I was very nearly tempted to get the Sony A7S as it offered 4K capabilities, a full frame mount and incredible low light performance at an AMAZING price. But once I added up the cost of getting the accessories to make it somewhat usable on a professional job I realised that it would cost more than buying a half decent camcorder. This was the deal breaker for me.
Finding the middle ground
As a cameraman and filmmaker I wanted a camera that was diverse - something that could easily go run and gun whilst having some dynamic range and flexibility to meet my creative needs. The answer for me was the Canon EOS C100. I got the best of both worlds: a camcorder and cinema camera. With fully interchangeable lenses (using the very popular EF mount like the 5D), a Super 35mm sensor for low light and depth of field when I needed it as well as dual memory card recording and an amazing battery life amongst other things this seemed like a logical step up. Even though this camera is a couple of years old now (and the much dearer mark ii has since been released) it still is an excellent performer and provider of sharp High Definition images.
High definition? But isn't 4K the future?
Well yes, it is. And with every costly purchase as a freelancer you do have to consider how future proof your investment is. 4K isn't the be all and end all though (well not yet). In my opinion 4K cameras at prosumer level are still in their infancy and as most of my output is for web delivery it seems irrelevant investing in this technology right now. Anyone got a fast enough internet connection to watch Youtube in 4K? Well I certainly haven't. I don't even know a single person who owns a 4K TV. This doesn't mean to say that 4K isn't round the corner, but for the time being HD is still very much going to do me and many others just fine. There are more important investments to be made that are so often overlooked:
All good cameramen know that what's more important than having the latest camera is having a good bit of glass in front of it. The right lens(es) could last you over 20 years whereas your camera is obsolete probably before you even bought it. Glass doesn't go out of date.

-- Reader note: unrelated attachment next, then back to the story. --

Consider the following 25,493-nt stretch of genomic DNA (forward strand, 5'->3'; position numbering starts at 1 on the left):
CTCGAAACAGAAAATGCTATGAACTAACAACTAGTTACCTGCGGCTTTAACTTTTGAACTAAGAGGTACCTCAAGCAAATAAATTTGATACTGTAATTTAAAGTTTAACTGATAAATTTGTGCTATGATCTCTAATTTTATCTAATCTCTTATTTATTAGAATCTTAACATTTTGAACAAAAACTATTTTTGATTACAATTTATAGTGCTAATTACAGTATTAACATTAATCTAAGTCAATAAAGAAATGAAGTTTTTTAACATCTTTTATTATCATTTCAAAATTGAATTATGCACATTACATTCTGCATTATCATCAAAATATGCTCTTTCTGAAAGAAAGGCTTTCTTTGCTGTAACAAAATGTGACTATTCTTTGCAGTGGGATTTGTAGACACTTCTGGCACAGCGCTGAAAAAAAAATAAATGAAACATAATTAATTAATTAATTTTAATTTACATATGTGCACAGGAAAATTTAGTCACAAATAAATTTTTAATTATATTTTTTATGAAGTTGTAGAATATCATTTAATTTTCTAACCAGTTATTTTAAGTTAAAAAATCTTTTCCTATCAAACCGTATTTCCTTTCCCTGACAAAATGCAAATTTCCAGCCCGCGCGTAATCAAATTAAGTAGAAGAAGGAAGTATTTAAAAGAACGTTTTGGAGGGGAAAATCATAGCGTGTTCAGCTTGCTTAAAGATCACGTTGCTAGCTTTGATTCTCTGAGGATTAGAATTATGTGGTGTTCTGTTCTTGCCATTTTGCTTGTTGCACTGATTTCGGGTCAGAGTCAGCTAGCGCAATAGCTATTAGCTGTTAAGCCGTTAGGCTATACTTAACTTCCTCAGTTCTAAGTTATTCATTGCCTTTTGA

You could have the most amazing camera in the world but if the light is simply not there, or has not been used appropriately you will still end up with poorer quality images. All it takes is to turn on a light to realise what your image was missing. Lighting also doesn't go out of date.
What ultimately separates amateurs from professionals is the quality of the sound. The type and position of microphone, where you record and what you record into will all determine how clean your recordings are. The poor signal to noise ratio on the 5D was one of the biggest reasons for my departure from DSLR video.
With all of these considerations in mind I know that I will get very good use out of my C100.
Why I don't regret shooting DSLR
I said I had come to hate shooting on DSLRs but now that I think about it maybe I still have a soft spot for them. As I look back on the last few years at the start of my career, I must say that using a camera for a purpose it wasn't originally intended for has taught me a lot about the film making process. DSLRs in ways made an already difficult job much harder and I have proven that I can rise to the challenge.
They have also introduced me to photography (which to learn the fundamentals of is surely essential for an aspiring DOP) and I have come to love it. I have developed my knowledge on exposure, lenses, perspectives and lighting. I actually learned the fundamentals on a Canon 550D (significantly cheaper than the 5D) and provided good enough results that I started to make a living from it.
DSLRs acted as a stepping stone for me to the more industry standard formats. They are no longer my first choice but for the right project I would certainly film on them again. Ultimately these cameras enabled me to learn and experiment at home - something previous generations would not have had the luxury of. Because of these cameras anyone can now go out and make a cinematic movie and that's pretty amazing!
I would like to think that in this industry the real value is not in the camera but in the person behind it.